When you think of military boot camp, you probably envision drill sergeants, along with plenty of blood, sweat, and tears. But don’t forget that not all military training is done on a muddy field. In fact, a shift in the way the military trains personnel could have troops just as likely tapping away on smartphones as they are doing pushups.
So why the shift in training tactics? The strategy is all about mLearning: Small, bite-sized pieces of information that can be used to train personnel anytime, anywhere. Here’s why the military is making the change to mLearning (and why your organization should follow suit).
Mobile Learning is Ideal for Mandatory Training
Not all training is an ongoing process and for the military, sometimes it’s about getting in, getting out, and moving on with training. Mandatory topics for compliance purposes don’t require the same attention that other training does, so mLearning is ideal for passing off certain topics or courses quickly and without fanfare.
mLearning is Fluff-Free
Because mLearning design is generally lean because it is optimized for mobile technology, it doesn’t have the bells and whistles that desktop learning typically has. And, for time-crunched military personnel who want to get straight to the point, that low-fluff approach is completely necessary. Mobile learning modules require a lower degree of engagement and interaction, which means the information is straight-to-the-point and in the here and now for military purposes.
Mobile Modules are Low Bandwidth Applications
When you have an unreliable Internet connection, you can’t waste bandwidth on image-heavy pages that take forever to load. Mobile learning loads faster than desktop applications, which means personnel stationed in areas with slow and unreliable Internet connections can still participate without eating up bandwidth (or the frustration that comes from slow-loading pages and applications).
mLearning Respects the User’s Time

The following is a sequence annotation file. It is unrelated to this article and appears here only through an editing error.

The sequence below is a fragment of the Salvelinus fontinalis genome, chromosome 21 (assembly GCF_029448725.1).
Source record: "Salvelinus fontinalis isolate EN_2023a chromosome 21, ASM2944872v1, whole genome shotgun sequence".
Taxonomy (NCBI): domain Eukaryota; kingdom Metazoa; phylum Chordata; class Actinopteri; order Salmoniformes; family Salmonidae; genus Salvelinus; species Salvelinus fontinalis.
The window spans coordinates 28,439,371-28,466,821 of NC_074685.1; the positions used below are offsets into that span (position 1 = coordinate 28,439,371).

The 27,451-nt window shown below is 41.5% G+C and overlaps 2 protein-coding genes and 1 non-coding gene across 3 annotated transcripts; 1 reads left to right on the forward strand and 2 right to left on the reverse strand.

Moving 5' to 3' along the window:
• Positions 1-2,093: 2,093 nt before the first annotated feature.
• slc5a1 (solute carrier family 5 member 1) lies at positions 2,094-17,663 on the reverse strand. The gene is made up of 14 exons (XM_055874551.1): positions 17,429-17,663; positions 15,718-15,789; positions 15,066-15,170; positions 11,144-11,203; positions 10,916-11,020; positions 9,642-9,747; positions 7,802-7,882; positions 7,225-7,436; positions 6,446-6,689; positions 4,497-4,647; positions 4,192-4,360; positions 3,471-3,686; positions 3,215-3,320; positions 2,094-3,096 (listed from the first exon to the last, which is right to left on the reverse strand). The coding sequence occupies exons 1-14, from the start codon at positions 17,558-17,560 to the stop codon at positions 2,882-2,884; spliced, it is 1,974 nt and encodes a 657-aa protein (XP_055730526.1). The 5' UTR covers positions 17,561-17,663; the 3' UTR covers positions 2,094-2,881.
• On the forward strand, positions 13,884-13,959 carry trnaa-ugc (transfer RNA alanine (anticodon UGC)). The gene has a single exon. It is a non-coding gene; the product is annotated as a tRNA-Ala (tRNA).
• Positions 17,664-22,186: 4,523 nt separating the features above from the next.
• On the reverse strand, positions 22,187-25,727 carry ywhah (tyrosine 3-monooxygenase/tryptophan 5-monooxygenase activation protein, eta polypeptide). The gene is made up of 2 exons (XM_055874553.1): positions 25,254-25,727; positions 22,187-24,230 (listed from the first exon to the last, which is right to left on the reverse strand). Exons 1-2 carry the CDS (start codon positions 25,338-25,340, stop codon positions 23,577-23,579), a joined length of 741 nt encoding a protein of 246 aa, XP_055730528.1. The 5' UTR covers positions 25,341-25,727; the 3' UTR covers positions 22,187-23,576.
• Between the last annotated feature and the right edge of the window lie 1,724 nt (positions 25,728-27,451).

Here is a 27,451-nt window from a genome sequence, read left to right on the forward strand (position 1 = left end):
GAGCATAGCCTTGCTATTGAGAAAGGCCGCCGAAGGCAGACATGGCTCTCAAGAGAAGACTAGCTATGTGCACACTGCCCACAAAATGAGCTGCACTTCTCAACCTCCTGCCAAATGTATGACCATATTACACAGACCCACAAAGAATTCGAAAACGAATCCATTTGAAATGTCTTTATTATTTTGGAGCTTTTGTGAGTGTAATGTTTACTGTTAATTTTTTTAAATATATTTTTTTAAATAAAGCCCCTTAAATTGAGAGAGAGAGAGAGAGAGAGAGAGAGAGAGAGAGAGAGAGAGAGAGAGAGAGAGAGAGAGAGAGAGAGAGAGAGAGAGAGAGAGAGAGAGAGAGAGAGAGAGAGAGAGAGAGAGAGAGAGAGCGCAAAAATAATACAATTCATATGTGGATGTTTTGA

In a study presented at the 2011 Interservice/Industry Training, Simulation, and Education Conference, military subjects participated in several types of training to measure how effective those training methods were in a high-stakes application. When surveyed, 34 percent of respondents said that convenience was the main reason they preferred mobile learning, while 22 percent preferred mLearning because it improved time management.
Military professionals simply don’t have an hour to sit in front of a computer and participate in training, regardless of the topic or its importance. By offering mLearning, the military respects each users’ time and makes it easy to log in and participate across the globe.
Mobile Learning is Ideal for Restricted Access
The nature of military training is such that restrictions and classified information needs to be shared with only those who have the necessary clearance. Using secure servers and military devices, it’s possible to share classified information and training in a private and secure way. This ensures that training plays by the necessary rules and regulations while still getting the right information to the right people.
In the end, 70 percent of military personnel surveyed in 2011 said they preferred mobile learning over traditional training. And if the military gets that mLearning is a valuable training method, shouldn’t we all fall in line?